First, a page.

I realized that this statement, sanity is overrated, is a positive way to think about people who are religious or who have a belief in religion. How do you know there is a God? You can not see him or her. Many people believe that God controls their lives - I don't know what to do but God will guide me. We have the ability to choose, so how can God tell us what decision to make or what job to take? In the past, people said that God spoke to them. Now if you tell people that, you will definitely be considered crazy.

We see the world by what we understand. What we don't understand does not make sense to us. Not everything is logical, not everything is known.

Belief in God is another way of seeing the world. We do not have to be able to see, touch, smell, or feel something to know that if it exists. It is belief. Because something is invisible does not mean that it does not exist.

See the world as it makes sense to you. Accept the way others see the world especially if it is different from your view. And, sanity is overrated.

Give them the roses while they can smell them

My dad taught my brother and I simple lessons that I believe make life more enjoyable. One of his favorite bits of wisdom was "to give them the roses while they can smell them." People eulogize how good or nice a person was. My dad would always say, "I hope they expressed those kind thoughts when that person was alive."

A simple and nice bit of advice. Everyone loves compliments and encouragement. People always point out the negatives and mistakes in your life. How about the positives, the things that that you does well? It's easy to spot the negatives. But, it is just as easy to find the positives. 

Give them the roses while they can smell them.

One Year Anniversary for AllThingsJewish

AllThingsJewish just celebrated its first birthday. Rosh Hashanah is just around the corner. For many, a new school year has begun. It is a time for goal setting and a time for reflection. 

Let's begin with reflection. I think it is important to see how things went in the past and where you want to go in the future. I started AllThingsJewish to create a magazine/blog to explore different aspects of Judaism. It came from my exploration to relearn and return to Judaism. I thought it would be interesting to have a place to read and discuss different points of view and interest.

Reflection tells me that AllThingsJewish was not as successful as I thought it would be. I didn't write as many articles as I thought. I invited guest writers but few accepted my invitation.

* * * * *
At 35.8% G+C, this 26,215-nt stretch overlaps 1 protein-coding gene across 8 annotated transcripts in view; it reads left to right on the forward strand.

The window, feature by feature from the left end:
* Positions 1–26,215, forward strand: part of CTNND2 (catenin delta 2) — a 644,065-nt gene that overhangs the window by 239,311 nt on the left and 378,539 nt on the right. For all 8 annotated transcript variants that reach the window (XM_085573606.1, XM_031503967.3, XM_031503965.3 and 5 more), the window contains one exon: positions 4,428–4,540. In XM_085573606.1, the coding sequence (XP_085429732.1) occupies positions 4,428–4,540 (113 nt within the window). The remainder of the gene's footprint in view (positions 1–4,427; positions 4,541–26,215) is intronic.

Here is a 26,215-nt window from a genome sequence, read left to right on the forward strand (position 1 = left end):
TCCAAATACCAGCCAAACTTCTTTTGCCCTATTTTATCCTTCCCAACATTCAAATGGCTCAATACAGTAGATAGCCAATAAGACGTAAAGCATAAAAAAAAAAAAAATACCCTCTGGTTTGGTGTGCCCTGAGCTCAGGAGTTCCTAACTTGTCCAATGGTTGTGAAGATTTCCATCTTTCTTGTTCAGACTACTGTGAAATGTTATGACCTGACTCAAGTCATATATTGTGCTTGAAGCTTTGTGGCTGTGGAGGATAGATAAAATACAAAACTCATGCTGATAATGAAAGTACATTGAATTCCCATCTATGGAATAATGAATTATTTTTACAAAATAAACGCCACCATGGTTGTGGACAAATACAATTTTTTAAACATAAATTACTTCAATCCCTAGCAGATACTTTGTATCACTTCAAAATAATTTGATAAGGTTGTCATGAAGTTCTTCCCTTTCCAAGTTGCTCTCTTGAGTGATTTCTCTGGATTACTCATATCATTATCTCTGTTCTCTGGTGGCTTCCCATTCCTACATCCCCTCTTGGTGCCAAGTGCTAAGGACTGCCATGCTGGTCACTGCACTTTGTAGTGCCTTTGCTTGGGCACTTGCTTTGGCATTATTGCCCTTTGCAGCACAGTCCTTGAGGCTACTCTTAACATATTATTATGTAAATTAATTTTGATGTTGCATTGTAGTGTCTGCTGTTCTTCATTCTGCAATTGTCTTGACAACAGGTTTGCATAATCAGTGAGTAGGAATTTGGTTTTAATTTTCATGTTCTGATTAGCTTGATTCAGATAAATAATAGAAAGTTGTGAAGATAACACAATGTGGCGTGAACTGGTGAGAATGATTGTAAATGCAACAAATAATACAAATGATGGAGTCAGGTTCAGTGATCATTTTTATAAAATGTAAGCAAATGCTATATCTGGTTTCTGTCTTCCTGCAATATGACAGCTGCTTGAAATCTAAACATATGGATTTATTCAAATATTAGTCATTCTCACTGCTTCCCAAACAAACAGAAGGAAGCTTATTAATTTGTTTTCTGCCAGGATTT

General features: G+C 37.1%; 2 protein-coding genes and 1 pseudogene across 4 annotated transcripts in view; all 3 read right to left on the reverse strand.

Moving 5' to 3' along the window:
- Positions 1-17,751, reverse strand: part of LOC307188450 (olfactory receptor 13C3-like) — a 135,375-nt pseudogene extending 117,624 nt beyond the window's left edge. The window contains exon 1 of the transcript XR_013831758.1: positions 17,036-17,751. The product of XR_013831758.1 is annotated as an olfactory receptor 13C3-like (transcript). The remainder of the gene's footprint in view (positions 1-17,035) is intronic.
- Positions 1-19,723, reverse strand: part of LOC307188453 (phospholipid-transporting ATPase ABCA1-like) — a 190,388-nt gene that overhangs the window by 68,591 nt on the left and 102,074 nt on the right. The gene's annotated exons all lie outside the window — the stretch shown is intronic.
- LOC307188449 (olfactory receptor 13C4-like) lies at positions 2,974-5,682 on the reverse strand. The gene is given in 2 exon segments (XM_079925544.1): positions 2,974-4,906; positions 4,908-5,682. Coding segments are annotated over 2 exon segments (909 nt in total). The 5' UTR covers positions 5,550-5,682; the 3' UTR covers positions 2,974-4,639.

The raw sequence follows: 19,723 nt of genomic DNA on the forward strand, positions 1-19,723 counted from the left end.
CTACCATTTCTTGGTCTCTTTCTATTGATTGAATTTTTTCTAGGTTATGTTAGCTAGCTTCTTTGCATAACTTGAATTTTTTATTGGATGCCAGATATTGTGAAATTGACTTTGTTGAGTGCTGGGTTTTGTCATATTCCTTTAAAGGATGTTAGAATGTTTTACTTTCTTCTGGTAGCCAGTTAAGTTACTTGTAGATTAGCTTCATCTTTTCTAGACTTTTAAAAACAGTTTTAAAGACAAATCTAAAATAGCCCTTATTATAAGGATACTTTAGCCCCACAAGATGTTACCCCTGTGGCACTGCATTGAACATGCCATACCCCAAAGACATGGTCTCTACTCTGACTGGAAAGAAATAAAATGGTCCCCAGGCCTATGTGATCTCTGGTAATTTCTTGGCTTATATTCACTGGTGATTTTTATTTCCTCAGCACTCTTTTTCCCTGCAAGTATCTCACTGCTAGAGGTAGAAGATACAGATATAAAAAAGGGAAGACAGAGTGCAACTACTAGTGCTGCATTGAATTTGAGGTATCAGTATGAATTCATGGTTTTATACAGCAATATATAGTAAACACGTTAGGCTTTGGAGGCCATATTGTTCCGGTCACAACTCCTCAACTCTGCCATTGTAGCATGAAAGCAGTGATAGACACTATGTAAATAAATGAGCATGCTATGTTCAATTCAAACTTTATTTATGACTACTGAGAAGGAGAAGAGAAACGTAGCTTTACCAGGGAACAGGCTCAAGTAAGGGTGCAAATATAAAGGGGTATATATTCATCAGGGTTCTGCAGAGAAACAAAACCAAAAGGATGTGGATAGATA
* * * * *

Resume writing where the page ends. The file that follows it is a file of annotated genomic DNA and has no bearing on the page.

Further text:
It's a new year and I am inspired to bring AllThingsJewish to its next level. My first goal? Invite and encourage more people to write for AllThingsJewish. While I can't pay for articles, authors retain their copyright. Authors can write about what they like. If you have an interesting Jewish-related business or organization, feel free to write an article that promotes it. Please let me know if you would like to submit an article.

My second goal? To write more articles. It doesn't matter if they are short or long, philosophical or humorous, or just a short post about something on my mind. I will write more often.

AllThingsJewish is for everyone. What type of articles would you like see? 

  • Reviews and posts about Jewish music?
  • Articles about Jewish literature?
  • Articles about Jewish customs?
  • Anything else?

Please share your thoughts with me. 

Palestinian and Israeli Students Get Along at Camp in Maine

I've always believed that people from different countries, cultures, and religions could get along if given the opportunity to talk and get to know each other. Granted there are some that want to hate no matter what, but in general, I believe that people want to get along. I think it is part of being human.

Seeds of Peace brings teenagers from conflicting areas together to get to know and understand each other. Click here to read about how Palestinian and Jewish teenagers are forging friendships at a summer camp in Maine.